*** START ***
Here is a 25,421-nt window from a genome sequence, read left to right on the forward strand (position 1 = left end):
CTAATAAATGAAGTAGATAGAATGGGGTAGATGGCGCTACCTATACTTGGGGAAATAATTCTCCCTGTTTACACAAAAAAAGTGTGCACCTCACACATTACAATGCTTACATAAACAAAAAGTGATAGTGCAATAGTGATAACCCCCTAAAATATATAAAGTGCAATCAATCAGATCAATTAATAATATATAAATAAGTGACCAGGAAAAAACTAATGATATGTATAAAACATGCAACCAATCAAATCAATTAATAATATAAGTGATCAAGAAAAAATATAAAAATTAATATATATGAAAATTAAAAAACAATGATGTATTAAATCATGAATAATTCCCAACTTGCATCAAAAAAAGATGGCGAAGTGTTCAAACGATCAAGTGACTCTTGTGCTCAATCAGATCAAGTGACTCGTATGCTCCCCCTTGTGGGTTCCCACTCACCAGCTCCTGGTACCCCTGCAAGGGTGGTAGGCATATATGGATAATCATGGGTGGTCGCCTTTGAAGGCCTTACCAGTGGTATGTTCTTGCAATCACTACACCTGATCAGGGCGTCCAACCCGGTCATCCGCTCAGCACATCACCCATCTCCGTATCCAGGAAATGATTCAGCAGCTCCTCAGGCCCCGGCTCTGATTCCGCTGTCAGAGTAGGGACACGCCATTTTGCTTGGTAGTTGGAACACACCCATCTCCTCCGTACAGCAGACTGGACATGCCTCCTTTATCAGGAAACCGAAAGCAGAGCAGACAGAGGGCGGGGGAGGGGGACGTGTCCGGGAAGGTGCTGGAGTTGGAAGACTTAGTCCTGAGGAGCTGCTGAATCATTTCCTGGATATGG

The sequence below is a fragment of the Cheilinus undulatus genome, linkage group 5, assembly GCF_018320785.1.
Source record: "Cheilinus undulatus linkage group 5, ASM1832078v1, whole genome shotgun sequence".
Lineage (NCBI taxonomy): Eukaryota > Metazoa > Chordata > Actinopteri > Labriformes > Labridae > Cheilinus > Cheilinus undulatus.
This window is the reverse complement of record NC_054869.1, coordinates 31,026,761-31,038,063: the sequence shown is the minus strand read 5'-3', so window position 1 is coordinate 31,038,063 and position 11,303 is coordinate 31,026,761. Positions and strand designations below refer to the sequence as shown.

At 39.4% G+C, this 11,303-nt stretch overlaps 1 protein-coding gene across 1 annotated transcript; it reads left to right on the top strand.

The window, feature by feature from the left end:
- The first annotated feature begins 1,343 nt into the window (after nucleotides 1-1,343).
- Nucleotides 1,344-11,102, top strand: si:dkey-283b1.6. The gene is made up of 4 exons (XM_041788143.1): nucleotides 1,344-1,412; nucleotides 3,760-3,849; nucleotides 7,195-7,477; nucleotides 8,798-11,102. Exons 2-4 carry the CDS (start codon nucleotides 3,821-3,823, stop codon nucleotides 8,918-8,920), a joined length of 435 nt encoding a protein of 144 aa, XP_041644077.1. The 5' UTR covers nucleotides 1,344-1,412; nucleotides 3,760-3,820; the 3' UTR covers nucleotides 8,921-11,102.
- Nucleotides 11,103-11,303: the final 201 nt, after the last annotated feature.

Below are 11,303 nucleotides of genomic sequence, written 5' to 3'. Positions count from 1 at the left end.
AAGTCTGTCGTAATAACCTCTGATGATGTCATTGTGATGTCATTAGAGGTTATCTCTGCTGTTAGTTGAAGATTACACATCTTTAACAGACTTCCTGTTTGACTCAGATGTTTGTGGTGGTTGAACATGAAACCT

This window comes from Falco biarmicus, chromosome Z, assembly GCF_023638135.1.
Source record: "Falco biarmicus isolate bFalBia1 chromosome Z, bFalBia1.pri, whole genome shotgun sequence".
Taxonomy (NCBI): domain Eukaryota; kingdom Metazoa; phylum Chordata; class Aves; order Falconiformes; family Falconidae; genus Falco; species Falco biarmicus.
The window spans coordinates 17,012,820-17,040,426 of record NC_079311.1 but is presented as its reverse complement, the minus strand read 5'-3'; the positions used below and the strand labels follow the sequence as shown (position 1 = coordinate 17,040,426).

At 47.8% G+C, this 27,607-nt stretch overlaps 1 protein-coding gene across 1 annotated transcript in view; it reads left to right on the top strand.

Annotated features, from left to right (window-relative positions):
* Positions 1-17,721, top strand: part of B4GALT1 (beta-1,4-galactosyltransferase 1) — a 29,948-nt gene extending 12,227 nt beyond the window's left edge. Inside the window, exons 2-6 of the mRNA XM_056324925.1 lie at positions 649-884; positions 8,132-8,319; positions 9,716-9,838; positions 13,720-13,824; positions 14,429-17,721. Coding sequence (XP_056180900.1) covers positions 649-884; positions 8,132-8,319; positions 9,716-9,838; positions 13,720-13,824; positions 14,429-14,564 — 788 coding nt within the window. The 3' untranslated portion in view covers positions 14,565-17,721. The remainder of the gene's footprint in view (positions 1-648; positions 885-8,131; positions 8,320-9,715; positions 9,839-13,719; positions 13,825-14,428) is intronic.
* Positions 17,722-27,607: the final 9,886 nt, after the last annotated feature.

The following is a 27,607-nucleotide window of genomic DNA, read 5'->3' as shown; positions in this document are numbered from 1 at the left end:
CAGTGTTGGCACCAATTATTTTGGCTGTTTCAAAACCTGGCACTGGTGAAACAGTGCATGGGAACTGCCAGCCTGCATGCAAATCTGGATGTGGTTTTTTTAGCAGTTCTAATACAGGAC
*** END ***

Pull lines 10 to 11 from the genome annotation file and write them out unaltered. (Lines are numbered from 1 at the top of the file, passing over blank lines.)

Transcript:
- Nucleotides 1,344-11,102, top strand: si:dkey-283b1.6. The gene is made up of 4 exons (XM_041788143.1): nucleotides 1,344-1,412; nucleotides 3,760-3,849; nucleotides 7,195-7,477; nucleotides 8,798-11,102. Exons 2-4 carry the CDS (start codon nucleotides 3,821-3,823, stop codon nucleotides 8,918-8,920), a joined length of 435 nt encoding a protein of 144 aa, XP_041644077.1. The 5' UTR covers nucleotides 1,344-1,412; nucleotides 3,760-3,820; the 3' UTR covers nucleotides 8,921-11,102.
- Nucleotides 11,103-11,303: the final 201 nt, after the last annotated feature.